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01:26 | Aug 16 | 2011

Yakutia: the World Record and a Summer New Year

A Guinness record was made during the most popular Yakutian feast – the Ysyakh, which is celebrated in the days of solstice in June. The idea of Ysyakh is to mark the beginning of the short northern summer, to celebrate the regeneration of nature and the beginning of the next circle of life. Yakuts love this peculiar “new year” not less than the traditional one. “Russia in the Asia-Pacific Region” Magazine has published this report from Yakutsk about the everyday life and the holidays of the largest Russian region. 


International melodies

From the 23d through the 26th of June khomus melodies could be heard almost all around the city of Yakutsk, and alien speech along with them. The Republic’s capital was hosting the VII International Congress-Festival “Khomus in the World’s Cultural Space”, and it is at this Festival that a Guinness record was made. Three thousand people took part in the Congress-Festival including delegations from Austria, Finland, Japan, USA and more than 20 other countries.

The idea to organize the largest concert of khomus music in the world looks extravagant only at first sight. Not only because over the half-century period the Guinness Book of Records has accumulated a good deal of the most strange and sometimes disputable human achievements.

The thing is that for Yakutians their traditional khomus, or jaw-harp, is not at all an exotic item of folklore. In the Sakha Republic it is in fact the most popular musical instrument. All Yakuts master it to a greater or lesser degree, and many can play virtuosic, at a professional level.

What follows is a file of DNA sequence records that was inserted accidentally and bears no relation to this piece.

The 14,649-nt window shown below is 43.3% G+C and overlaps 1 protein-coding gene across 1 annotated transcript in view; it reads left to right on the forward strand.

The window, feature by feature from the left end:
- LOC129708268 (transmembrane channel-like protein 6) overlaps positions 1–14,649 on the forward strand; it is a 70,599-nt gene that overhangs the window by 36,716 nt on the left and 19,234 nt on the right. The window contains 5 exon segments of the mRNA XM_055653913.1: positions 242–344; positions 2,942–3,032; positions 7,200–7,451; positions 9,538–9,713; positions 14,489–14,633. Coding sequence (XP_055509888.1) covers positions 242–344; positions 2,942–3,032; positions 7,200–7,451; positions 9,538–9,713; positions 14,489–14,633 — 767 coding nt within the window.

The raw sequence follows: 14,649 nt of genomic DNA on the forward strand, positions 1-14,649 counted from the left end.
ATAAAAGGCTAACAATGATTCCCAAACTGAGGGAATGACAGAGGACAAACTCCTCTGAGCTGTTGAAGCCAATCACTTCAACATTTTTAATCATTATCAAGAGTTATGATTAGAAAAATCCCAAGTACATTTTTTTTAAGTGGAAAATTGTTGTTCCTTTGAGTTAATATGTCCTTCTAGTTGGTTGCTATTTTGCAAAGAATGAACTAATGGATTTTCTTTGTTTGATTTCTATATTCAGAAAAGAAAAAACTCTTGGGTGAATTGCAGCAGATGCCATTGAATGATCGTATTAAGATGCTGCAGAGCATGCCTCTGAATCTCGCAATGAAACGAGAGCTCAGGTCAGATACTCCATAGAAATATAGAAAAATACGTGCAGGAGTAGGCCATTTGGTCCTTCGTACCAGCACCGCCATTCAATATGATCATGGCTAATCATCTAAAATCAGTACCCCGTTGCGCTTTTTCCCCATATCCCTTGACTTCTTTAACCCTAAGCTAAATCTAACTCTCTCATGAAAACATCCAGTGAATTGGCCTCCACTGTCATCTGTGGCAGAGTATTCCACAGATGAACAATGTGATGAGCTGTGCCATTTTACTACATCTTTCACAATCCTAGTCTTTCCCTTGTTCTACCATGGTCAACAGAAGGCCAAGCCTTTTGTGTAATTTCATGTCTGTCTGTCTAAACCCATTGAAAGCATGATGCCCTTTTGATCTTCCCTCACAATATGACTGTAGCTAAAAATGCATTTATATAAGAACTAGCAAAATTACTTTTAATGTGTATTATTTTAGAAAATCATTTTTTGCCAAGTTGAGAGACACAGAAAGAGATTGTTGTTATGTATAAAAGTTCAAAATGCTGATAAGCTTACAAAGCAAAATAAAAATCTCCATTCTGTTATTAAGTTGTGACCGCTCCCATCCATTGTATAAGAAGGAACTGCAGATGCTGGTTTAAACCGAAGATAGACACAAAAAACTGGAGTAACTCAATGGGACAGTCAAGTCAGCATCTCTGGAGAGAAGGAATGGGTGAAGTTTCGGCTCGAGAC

A record under the big top

In the morning of 24th of June participants in a giant musical ensemble who were set to make a Guinness record in playing khomus started to gather in front of the building of the Yakutsk circus.

All those who gathered in the square were dressed in vividly coloured national costumes. This was a motley show, since each Yakutian ulus (district) has its own traditional clothing. 

Participants in the hall were seated by a moderator, who was arduously swinging his arms and pouring out into the microphone in a mix of Russian and Yakutian. All the seats and even the stairs in passages were occupied by musicians, each of whom was holding a small instrument – the khomus.